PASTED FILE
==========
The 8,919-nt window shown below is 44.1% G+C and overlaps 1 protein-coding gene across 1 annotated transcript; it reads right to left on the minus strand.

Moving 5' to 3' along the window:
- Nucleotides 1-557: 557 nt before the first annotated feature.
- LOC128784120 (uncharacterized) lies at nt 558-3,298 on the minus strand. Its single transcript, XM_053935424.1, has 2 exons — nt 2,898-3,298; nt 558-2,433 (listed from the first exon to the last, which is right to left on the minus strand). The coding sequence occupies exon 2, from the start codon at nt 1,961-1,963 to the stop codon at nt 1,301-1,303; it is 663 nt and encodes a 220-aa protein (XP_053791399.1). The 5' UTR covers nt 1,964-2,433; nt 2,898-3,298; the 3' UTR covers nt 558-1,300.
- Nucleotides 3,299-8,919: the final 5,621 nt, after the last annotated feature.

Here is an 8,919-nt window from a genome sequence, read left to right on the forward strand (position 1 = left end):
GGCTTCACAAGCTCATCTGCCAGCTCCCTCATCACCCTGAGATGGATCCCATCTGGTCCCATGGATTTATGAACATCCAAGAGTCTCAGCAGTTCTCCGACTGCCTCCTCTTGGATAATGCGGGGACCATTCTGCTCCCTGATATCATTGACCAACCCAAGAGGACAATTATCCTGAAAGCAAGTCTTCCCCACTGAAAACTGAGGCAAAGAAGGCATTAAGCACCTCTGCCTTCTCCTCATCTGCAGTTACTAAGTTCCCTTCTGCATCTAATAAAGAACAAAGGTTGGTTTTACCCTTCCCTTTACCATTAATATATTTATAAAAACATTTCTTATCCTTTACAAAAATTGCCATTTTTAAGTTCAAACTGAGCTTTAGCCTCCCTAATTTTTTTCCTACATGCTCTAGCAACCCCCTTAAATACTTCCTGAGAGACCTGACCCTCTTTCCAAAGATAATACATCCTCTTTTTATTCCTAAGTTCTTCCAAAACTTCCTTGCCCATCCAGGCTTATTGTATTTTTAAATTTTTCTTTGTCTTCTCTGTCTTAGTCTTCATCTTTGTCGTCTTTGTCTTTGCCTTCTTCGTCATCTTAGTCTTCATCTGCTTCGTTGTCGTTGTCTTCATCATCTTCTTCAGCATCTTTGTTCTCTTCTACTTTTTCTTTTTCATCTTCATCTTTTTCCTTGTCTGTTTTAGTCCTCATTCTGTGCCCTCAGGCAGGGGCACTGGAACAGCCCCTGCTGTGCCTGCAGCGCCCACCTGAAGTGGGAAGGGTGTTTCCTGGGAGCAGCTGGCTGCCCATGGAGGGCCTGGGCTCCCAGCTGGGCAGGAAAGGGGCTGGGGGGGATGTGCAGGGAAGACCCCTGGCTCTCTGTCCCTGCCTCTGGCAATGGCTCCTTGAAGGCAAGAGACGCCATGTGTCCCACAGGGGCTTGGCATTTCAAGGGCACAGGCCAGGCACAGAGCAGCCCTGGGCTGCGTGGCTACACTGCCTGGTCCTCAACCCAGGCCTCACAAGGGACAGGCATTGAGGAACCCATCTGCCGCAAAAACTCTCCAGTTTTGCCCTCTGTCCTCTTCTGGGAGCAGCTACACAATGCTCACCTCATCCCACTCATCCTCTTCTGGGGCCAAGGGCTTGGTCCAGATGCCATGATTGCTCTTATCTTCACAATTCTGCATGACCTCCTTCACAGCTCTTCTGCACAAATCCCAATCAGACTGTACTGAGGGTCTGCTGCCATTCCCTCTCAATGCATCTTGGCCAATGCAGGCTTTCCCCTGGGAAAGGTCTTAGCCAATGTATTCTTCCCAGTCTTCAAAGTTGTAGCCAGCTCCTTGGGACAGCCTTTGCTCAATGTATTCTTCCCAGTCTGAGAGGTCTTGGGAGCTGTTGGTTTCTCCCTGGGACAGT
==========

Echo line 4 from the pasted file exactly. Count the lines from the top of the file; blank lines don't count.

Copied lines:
- LOC128784120 (uncharacterized) lies at nt 558-3,298 on the minus strand. Its single transcript, XM_053935424.1, has 2 exons — nt 2,898-3,298; nt 558-2,433 (listed from the first exon to the last, which is right to left on the minus strand). The coding sequence occupies exon 2, from the start codon at nt 1,961-1,963 to the stop codon at nt 1,301-1,303; it is 663 nt and encodes a 220-aa protein (XP_053791399.1). The 5' UTR covers nt 1,964-2,433; nt 2,898-3,298; the 3' UTR covers nt 558-1,300.